I am (finally) looking seriously at a backup generator for my house, plus panel replacement.

Current panel is 2 fuse boxes + an 8-space breaker panel (installed with kitchen upgrade in 2000). Rule of 6, just barely enough capacity for everything, no AFCI, various other "because it is all old" issues, but no real problems. Been thinking about a full replacement for years, now is the time.

Not sure what size the current service is (probably 100A), though my electrician told me that current county rules are that with any change like this an upgrade to 150A will be required. Should not require a new line to the house as all the outside service lines in the neighborhood were upgraded several years ago after numerous outages.

Thanks to the smart meter, I know my usage.

Top usage for the last year (hourly readings, not sure why they can't give homeowners industry-standard 15-minute readings, but then again, the average homeowner has no idea what any of this means) is 9.98 kWh, so just under 10 kW. Dropping down to 99% of hourly readings gets to just under 7 kW.

Low usage is 0.41 kWh - in fact, 46% of usage hours < 1 kWh and 71% < 2 kWh.

With current usage, and not planning on major new equipment (no Bitcoin mining, no grow lamps), an 8,000W - 10,000W (more or less) generator will do just fine. So not planning on a true "whole house" permanently installed generator but rather a "portable" to be used when needed. That also means that except for making sure I don't run air conditioner, electric oven and electric dryer at the same time, I really can run everything without too much worry. FYI, water heater, furnace and cooktop are all natural gas.

Key questions:

  • Since I really can power everything from a 50A (electrician said probably even 30A) inlet from a generator, is there anything wrong with simply having 50A generator breaker on one side, 150A utility breaker on the other side with an interlock and always switching everything? Having to install two panels and then be limited in what I can power (power out on a hot day and I'll want to run the air conditioning at least for part of the day) doesn't make sense to me.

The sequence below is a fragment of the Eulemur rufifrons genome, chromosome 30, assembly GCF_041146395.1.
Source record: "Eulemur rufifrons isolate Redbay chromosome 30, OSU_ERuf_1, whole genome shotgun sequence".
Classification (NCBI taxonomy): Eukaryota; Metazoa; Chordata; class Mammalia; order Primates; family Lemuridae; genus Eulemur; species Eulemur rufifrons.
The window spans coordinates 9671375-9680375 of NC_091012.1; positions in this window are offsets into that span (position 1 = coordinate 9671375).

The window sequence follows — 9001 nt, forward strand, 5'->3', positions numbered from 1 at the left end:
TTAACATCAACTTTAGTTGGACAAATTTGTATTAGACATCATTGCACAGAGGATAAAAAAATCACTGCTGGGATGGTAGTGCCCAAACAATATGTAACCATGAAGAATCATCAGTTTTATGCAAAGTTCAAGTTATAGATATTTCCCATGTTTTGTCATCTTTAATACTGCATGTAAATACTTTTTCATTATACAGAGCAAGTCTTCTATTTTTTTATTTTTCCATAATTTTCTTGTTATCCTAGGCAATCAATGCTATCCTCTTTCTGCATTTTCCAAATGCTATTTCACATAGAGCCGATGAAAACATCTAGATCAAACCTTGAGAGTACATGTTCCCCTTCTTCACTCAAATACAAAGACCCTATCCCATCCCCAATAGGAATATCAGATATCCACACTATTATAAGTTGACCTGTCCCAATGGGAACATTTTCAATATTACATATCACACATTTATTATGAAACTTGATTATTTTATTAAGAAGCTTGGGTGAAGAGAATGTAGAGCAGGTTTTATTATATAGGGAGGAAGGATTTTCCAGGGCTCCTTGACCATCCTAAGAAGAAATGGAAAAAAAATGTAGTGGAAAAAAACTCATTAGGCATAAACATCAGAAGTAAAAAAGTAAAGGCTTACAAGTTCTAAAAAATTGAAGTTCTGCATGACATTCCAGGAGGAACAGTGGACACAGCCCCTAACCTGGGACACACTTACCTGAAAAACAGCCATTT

• Is there anything else I need to consider in sizing a generator, or is the peak usage enough?
  • Is the low usage going to be a problem or do typical generators run OK (if not quite as efficiently) at low load?

I will likely have more questions after electrician does a site visit. He has worked on my house before but hasn't been here in a few years. Work will be coordinated/permitted/etc. with utility and county as needed.

  • Per my extensive research before ending up on-grid, diesel scales well down to about 1/4 power (fuel use proportional to power use) while gasoline/propane basically suck nearly the same fuel for no load as for full load. 1800 RPM generators (4 pole) are a lot less annoying than 3600 RPM generators (2-pole). The throughly modern low-load and short-term solution these days is your lithium-battery inverter, but they do get a bit spendy.
    – Ecnerwal
    Commented Nov 15, 2021 at 0:21
  • 1
    Batteries get expensive for more than a few hours. Outages are relatively rare the last few years but when they happen can easily be multi-day. Solar plus batteries would be ideal but for a bunch of reasons I don't think so practical for me. Commented Nov 15, 2021 at 0:26
  • IF even a few hours of battery (at low load) is an option, you can recharge those when the generator runs and then shut the generator off without having everything go dead - but it may not be economically viable. Incidentally, my utility shows hourly on the website, but the downloadable data is 15 minutes.
    – Ecnerwal
    Commented Nov 15, 2021 at 0:30
  • @Ecnerwal Problem is that would still need charger/inverter/batteries/etc. If, as hoped, the outages are few and far between it just isn't worth it, since I'd still need the generator for the big stuff. My utility (Pepco) only has hourly, as far as I can tell, for residential. Commercial (on a specific account basis, not automatic) has 15-minute data. Commented Nov 15, 2021 at 0:33
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    Not sure how long you're planning on living in the house, but being able to reasonably run the whole house off the generator could be a selling point worth a few extra bucks when the time comes. Just something to consider.
    – FreeMan
    Commented Nov 15, 2021 at 13:47

1 Answer 1


To answer your questions:

  1. Yes a 50 amp breaker is fine as long as you use conductors with sufficient ampacity. Backfeeding is fine as long as you install an approved interlock mechanism listed for your panel.

  2. You should size the generator for the loads it will be expected to serve. Keep in mind any motor loads that require startup current. Most motor loads in houses are delayed by timers, such as a furnace blower motor.

  3. Low usage is not a problem other than wasted fuel, but that's the nature of generators. They are only to be used in emergencies, not to serve as a self contained generating station. POCOs have very complex software for load management they bring alternators off and online to maintain peak efficiency.

  • Generator inlet will be on the other side of the wall - 2 feet from the panel as the crow flies (if crows could fly through walls) - so the wires for that won't cost much even if copper. First tank of gas for the generator will cost more (a lot more at the rate things are going). Commented Nov 15, 2021 at 2:22

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